The next tale, Show Me Where the Waters Fill Your Grave, is one of those quietly building horrors… It lulls you into thinking that the main character is am idiot for making the choices he does, even though you can understand why he’s making those choices, and I was left wondering at the end of the tale what his final choice would be: give in, or fight? It’ll probably leave you with the same questions.

 

Radio Free Nowhere works well as cautionary tale and plays with the city-folk-in-the-country trope – I kind of new where it was heading, but I still enjoyed the trip, as Todd manages to evoke that road-trip/desert-crossing/driving-into-the-unknown feeling amazingly well with his tight descriptions and fully-realized characters. Even the petrol-station attendant is given layers, instead of being the caricature most movies make that kind of character into.

 

The Otherland Express is one of the real stand-out tales, both a parable for our time and the kind of Horror tale starring a character we can understand and sympathize with – as Stephen King likes to do, this tale also reveals the hidden, uniquely strange things which might be hiding out there and humanizes them, forcing the reader to think about what they would do, if they were ever placed in a similar situation.

 

Saving Granny from the Devil is a wonderful tale and showcases Todd’s character-creation talents – we follow the life and decisions of the main character from when he’s a little boy until he’s an adult, charting the events in his life and the decisions he’s seemingly forced to make. Todd also gives us a new, almost perfect look at ‘the Devil’, one which upends some conventional ideas and revels in creating a new, interesting take on the ultimate bad guy. Really good stuff!

 

The Darkness Between Dead Stars is superb cosmic Horror – the kind of Horror which leaves you with more questions than answers; the story is tight and small, is written from an interesting angle (instead of the expected POV), and features some truly creepy visuals. It’s visceral and memorable and I’m pretty sure you’ll agree.

 

Human Resources is perfect. Just perfect. Corporate Culture meets Cultist Insanity. Love it!

 

House of Nettle and Thorn plays with what I believe to be one of the ultimate formative tropes teenagers in the US have to deal with – Sorority Houses. Being a South African, and not having had to deal with anything similar in high school, it still surprises me that these places exist. 🙂 I’m very glad that Todd didn’t go the way many other writers have, concerning Sorority’s, i.e. not crafting a tale in which members of different SH’s go up against each other. This is something cool and twisted and dark, explicit in places and disturbing in others, but damned good. There’s also an incredible quote-worthy passage in the tale, regarding what some men are meant to do with their lives, which made me laugh out loud it was so nail-on-the-head, but I’ll leave you to discover that passage for yourself. 🙂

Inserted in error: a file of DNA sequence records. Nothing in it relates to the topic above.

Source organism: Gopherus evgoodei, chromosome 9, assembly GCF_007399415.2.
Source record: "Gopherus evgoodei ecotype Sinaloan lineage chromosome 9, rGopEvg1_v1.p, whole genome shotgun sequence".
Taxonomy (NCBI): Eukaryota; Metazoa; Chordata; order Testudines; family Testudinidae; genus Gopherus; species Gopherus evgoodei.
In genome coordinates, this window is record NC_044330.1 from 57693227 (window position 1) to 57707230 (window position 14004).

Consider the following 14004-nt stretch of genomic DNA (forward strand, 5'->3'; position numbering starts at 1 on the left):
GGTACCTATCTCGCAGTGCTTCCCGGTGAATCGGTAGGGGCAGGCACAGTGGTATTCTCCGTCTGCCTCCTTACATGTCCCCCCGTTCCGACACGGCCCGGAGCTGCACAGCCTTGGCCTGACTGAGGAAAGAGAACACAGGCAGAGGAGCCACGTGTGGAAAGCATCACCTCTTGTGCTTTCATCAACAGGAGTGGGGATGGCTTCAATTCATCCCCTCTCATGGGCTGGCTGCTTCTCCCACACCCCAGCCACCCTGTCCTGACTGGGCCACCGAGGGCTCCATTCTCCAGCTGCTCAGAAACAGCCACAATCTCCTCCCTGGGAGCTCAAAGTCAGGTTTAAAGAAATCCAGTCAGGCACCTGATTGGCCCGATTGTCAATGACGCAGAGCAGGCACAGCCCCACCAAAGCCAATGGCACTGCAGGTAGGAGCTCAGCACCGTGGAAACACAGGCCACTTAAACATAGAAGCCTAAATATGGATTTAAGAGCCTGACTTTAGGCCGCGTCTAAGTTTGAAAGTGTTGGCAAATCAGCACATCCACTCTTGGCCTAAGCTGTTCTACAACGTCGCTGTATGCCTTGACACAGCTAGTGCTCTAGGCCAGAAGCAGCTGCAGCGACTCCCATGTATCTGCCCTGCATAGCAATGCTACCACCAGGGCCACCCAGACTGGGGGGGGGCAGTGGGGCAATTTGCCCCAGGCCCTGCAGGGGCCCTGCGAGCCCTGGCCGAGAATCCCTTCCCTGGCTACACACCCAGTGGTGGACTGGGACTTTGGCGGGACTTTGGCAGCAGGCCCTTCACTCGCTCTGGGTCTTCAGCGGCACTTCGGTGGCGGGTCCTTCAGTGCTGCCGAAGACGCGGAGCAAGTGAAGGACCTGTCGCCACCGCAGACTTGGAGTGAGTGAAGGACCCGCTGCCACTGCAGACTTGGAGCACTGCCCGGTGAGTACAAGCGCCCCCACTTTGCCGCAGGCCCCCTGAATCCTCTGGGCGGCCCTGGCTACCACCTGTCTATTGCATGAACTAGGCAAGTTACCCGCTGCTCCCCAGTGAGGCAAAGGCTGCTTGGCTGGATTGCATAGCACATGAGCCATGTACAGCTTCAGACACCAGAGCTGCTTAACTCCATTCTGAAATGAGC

So, that’s eight stories reviewed in part one, with three more coming in part two. So far Todd has been hitting home runs – going places where dark thoughts tumble, where strange things travel our roads, where irresistable horrors ensnare… So, should you buy this collection? For damned sure. Click on this link and do so.

And see you next week for part two of my Ugly Little Things review. 🙂

Be EPIC!

 
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Posted by on September 15, 2017 in Crystal Lake Publishing, Reviews

 

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Review: Stuck on You and Other Prime Cuts by Jasper Bark (Crystal Lake Publishing)

Hey everyone, Dave here, and I’ve got a new review for you – that of a short story collection from an author I’m now a huge fan of!

This is collection featuring stories from a storyteller who should be spoken of in the same breath as Stephen King and Clive Barker. Very few storytellers, especially in the difficult and harrowing genre that is Horror, have managed to grab me from the get-go, and Jasper succeeded.

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STUCK ON YOU

The first tale blew me away and made my gorge swirl in my mouth. It describes the fate of an utter asshole as he travels across the border to help his girlfriend. One thing leads to another and a while later he has been lightning-struck and … well, I’m not spoiling it, but fuck.

I was astounded by what this guy went through, even more so by the way Jasper describes it all – pulling no punches, thrusting the reader into the mind, terror and pain of this character to such a degree that trying to tear myself away was like, well, fiddling with a very fresh scab. By the end of the tale I was breathless, shaking my head over and over, and hoping to hell that I never find myself in the kind of situation the character found himself in.